Thursday, April 29, 2010

Canon 1D Mark IV: An Update

Given that I've been posting shots from the Mk IV for a while now, I thought I'd therefore take a break here and provide an update on impressions so far.

Just to be clear at the outset, this is not a technical review; frankly, it's nothing other than a set of subjective notes based upon my own personal experiences with the camera, set against the sorts of things I like to shoot and how I like to shoot them. So there. And now, on with the show.

Handling: compared to the 20D it is of course heavier but actually not that much, and really once you stick a decent sized bit of glass on the front then the difference is much smaller than you first think. Compared to the Mk III the physical feel is all but identical, though that's not all to the good as will be covered later.

Reliability: no issues so far in that department. I've run a couple of thousand shots through it so far without suffering any physical hiccups. Along similar lines, one of my reasons for going to a 1 series body was to get away from the curse of dust always collecting on the sensor, and so far that goal, too, has largely been satisfied. I did get a few specs show up while in Death Valley but having cleaned those off then things seem to have stayed spot-free since.

Image Quality: With the caveat that I've done very little at ISOs higher than 800 then I've been very happy indeed with with results. Firstly, straight out of the camera images have better colour, clarity and presence, and hence require less processing in order to get close to what you want the final result to be. Secondly, the extra pixels mean that you have more leeway when cropping before image quality degrades. Thirdly, files take sharpening very well - at least for screen viewing - but I've yet to print many Mk IV shots so I'll reserve judgement a little on what works vs. what doesn't in that area until I have some more experience. Lastly, image noise is very well controlled. At the per-pixel level, it's comparable or better than a Mk 3 and up to a stop better than a 20D, but the extra pixels add about another half stop to the first comparison point and a full stop to the second. In short, forget about it. Noise isn't an issue: this sensor is better than film and perfectly usable up to 1600 without you having to give it much of a thought.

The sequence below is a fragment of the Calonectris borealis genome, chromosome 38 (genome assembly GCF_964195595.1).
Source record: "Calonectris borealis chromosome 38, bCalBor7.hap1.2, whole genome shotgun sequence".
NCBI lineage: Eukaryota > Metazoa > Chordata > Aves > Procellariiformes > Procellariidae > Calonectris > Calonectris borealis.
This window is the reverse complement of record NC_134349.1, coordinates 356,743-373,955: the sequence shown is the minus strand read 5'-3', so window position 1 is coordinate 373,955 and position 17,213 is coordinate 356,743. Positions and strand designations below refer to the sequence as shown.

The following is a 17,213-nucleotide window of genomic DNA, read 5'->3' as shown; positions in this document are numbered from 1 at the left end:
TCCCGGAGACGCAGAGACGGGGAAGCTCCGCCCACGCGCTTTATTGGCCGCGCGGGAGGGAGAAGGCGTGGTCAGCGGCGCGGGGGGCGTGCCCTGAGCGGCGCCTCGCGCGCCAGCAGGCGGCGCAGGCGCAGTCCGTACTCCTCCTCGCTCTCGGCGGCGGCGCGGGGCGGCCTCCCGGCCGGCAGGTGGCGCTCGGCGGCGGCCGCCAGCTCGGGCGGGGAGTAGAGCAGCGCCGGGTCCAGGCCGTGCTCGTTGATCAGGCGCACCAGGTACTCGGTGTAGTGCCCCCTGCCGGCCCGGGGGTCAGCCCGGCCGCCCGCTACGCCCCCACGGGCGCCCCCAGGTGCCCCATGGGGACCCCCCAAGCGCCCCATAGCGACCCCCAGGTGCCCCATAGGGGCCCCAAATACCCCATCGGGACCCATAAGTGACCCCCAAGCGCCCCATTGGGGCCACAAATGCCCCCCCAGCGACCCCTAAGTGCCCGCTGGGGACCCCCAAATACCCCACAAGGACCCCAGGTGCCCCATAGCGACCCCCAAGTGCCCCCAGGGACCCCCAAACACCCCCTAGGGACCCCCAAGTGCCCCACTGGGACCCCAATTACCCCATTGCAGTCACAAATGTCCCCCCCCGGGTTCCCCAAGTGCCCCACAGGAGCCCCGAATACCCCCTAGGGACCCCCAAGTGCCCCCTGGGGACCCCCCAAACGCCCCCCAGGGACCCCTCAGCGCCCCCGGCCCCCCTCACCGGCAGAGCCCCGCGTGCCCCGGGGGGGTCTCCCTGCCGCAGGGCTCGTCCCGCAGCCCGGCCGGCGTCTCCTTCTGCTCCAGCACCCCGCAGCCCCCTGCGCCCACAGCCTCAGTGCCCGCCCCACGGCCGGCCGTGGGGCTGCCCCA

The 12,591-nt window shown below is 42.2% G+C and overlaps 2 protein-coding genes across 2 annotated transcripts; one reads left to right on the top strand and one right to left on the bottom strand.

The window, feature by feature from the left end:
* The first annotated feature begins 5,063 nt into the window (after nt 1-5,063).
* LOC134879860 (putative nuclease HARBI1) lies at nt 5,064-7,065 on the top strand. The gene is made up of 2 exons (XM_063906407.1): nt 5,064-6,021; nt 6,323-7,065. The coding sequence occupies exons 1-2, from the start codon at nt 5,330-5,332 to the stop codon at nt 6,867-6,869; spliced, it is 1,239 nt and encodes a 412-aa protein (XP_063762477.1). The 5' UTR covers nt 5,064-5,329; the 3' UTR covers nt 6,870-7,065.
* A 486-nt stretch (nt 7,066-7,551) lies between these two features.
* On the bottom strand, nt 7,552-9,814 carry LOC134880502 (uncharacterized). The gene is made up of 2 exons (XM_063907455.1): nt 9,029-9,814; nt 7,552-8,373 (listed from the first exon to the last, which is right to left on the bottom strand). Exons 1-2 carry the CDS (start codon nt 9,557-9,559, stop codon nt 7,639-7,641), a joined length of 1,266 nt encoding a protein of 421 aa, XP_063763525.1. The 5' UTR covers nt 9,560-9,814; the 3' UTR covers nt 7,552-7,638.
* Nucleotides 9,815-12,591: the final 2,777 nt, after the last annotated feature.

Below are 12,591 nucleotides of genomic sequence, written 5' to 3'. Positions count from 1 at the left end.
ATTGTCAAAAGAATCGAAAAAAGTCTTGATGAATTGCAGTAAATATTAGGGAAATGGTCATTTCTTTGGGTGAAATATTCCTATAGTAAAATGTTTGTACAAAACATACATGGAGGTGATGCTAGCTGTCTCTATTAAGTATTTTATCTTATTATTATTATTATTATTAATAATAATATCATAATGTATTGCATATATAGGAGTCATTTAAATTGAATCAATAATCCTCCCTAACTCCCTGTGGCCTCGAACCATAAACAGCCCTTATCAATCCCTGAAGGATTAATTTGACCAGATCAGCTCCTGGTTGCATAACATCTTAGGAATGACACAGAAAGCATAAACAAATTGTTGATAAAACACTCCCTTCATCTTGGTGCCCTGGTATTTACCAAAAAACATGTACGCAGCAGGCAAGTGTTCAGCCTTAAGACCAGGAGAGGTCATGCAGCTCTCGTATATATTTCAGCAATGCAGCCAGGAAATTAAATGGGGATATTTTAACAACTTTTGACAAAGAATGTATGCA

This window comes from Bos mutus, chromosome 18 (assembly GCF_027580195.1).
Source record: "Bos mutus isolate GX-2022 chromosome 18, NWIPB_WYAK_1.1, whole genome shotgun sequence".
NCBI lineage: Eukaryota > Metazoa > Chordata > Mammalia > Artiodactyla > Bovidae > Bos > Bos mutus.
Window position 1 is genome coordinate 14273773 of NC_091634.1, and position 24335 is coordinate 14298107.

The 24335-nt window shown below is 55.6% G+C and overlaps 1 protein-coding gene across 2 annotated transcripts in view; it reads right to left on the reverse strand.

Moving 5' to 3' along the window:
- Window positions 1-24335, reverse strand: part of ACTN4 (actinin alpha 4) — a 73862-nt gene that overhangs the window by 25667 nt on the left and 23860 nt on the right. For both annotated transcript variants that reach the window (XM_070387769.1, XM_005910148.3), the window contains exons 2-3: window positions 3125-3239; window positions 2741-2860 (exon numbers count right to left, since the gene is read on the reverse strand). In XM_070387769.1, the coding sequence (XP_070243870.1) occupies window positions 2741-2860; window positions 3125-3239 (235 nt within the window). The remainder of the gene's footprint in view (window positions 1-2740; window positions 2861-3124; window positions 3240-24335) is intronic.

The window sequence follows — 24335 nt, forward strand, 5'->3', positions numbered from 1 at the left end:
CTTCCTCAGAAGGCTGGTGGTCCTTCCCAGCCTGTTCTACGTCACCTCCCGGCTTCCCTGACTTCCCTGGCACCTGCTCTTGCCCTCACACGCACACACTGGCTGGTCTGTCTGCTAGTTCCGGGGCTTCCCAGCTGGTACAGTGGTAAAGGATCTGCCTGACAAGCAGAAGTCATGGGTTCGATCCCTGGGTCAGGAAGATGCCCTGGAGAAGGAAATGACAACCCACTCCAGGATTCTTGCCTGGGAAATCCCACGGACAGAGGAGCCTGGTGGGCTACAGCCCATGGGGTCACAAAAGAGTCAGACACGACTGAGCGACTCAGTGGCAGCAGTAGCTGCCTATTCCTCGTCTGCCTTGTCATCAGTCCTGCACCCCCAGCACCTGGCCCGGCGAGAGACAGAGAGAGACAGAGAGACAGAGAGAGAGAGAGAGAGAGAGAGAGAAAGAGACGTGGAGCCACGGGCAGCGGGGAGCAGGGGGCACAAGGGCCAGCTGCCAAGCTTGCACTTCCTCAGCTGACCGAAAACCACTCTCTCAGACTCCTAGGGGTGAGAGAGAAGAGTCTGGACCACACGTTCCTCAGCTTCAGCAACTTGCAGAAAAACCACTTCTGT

Features: There are a slew of new capabilities added to the Mk IV but here I'll concentrate on the things I've found useful. Starting at the top, I am now a devoted fan of live view. Before trying it then I was sceptical to say the least that it was worth all the attention it has drawn. I have other cameras that are mirror-less that of course use the same basic approach and frankly always missed the viewfinder option. However, when doing landscape shots or for night shooting then I now default to live view and rely almost solely on the screen on the back of the camera. For landscape work you can place the camera in hard-to-get-at locations, very close to the ground for example, and yet are still able to compose, meter, focus and shoot without having to contort yourself to find a place where you can look through the viewfinder. For night shooting you can use the 10x magnification capability on live view in order to focus, a revelation to me and something that on its own makes this technology all worthwhile. Bliss. Live view is now a regular part of my shooting and I'd very much miss it if I had to give it back. And along with live view we of course also get HD movie recoding. I will get round to testing this at some point, I promise, but not yet. Try me again after ALMS at Laguna later in May! Other stuff? Auto bracketing can now be set for up to 7 shots and exposure compensation is available for +/- 3 stops, both of which are worthwhile improvements. And yes, auto focus is much better than on the 20D and, subectively at least, feels better than on the Mark 3.